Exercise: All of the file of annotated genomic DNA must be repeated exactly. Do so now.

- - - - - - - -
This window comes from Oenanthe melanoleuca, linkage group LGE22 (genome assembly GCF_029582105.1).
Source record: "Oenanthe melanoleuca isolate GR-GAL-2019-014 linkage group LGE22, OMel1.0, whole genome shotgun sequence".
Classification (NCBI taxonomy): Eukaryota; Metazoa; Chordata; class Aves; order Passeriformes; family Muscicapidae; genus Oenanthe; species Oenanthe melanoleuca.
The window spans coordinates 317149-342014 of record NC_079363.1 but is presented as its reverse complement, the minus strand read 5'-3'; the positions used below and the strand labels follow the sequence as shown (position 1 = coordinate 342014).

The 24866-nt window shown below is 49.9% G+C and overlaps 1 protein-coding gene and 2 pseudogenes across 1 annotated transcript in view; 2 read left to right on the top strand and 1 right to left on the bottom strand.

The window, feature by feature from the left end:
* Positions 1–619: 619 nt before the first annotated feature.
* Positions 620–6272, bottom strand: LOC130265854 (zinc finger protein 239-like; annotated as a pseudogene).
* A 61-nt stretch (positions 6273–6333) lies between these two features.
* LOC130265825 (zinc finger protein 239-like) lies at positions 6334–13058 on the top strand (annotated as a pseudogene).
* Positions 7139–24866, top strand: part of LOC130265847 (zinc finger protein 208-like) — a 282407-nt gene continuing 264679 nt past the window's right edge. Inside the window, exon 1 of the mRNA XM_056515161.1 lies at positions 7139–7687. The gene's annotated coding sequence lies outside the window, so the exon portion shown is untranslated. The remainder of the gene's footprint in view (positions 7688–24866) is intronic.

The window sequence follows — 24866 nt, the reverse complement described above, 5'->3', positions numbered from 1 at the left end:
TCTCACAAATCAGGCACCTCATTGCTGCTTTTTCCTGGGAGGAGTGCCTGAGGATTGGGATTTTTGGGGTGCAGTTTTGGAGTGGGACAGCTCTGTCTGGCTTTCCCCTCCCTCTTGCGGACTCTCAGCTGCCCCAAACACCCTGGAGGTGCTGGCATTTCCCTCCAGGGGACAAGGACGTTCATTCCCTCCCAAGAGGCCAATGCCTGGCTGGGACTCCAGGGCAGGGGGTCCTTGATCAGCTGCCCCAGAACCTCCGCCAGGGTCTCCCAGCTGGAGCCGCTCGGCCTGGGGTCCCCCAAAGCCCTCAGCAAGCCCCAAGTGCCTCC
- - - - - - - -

This window comes from Oenanthe melanoleuca, linkage group LGE22 (genome assembly GCF_029582105.1).
Source record: "Oenanthe melanoleuca isolate GR-GAL-2019-014 linkage group LGE22, OMel1.0, whole genome shotgun sequence".
Classification (NCBI taxonomy): Eukaryota; Metazoa; Chordata; class Aves; order Passeriformes; family Muscicapidae; genus Oenanthe; species Oenanthe melanoleuca.
The window spans coordinates 317149-342014 of record NC_079363.1 but is presented as its reverse complement, the minus strand read 5'-3'; the positions used below and the strand labels follow the sequence as shown (position 1 = coordinate 342014).

The 24866-nt window shown below is 49.9% G+C and overlaps 1 protein-coding gene and 2 pseudogenes across 1 annotated transcript in view; 2 read left to right on the top strand and 1 right to left on the bottom strand.

The window, feature by feature from the left end:
* Positions 1–619: 619 nt before the first annotated feature.
* Positions 620–6272, bottom strand: LOC130265854 (zinc finger protein 239-like; annotated as a pseudogene).
* A 61-nt stretch (positions 6273–6333) lies between these two features.
* LOC130265825 (zinc finger protein 239-like) lies at positions 6334–13058 on the top strand (annotated as a pseudogene).
* Positions 7139–24866, top strand: part of LOC130265847 (zinc finger protein 208-like) — a 282407-nt gene continuing 264679 nt past the window's right edge. Inside the window, exon 1 of the mRNA XM_056515161.1 lies at positions 7139–7687. The gene's annotated coding sequence lies outside the window, so the exon portion shown is untranslated. The remainder of the gene's footprint in view (positions 7688–24866) is intronic.

The window sequence follows — 24866 nt, the reverse complement described above, 5'->3', positions numbered from 1 at the left end:
TCTCACAAATCAGGCACCTCATTGCTGCTTTTTCCTGGGAGGAGTGCCTGAGGATTGGGATTTTTGGGGTGCAGTTTTGGAGTGGGACAGCTCTGTCTGGCTTTCCCCTCCCTCTTGCGGACTCTCAGCTGCCCCAAACACCCTGGAGGTGCTGGCATTTCCCTCCAGGGGACAAGGACGTTCATTCCCTCCCAAGAGGCCAATGCCTGGCTGGGACTCCAGGGCAGGGGGTCCTTGATCAGCTGCCCCAGAACCTCCGCCAGGGTCTCCCAGCTGGAGCCGCTCGGCCTGGGGTCCCCCAAAGCCCTCAGCAAGCCCCAAGTGCCTCC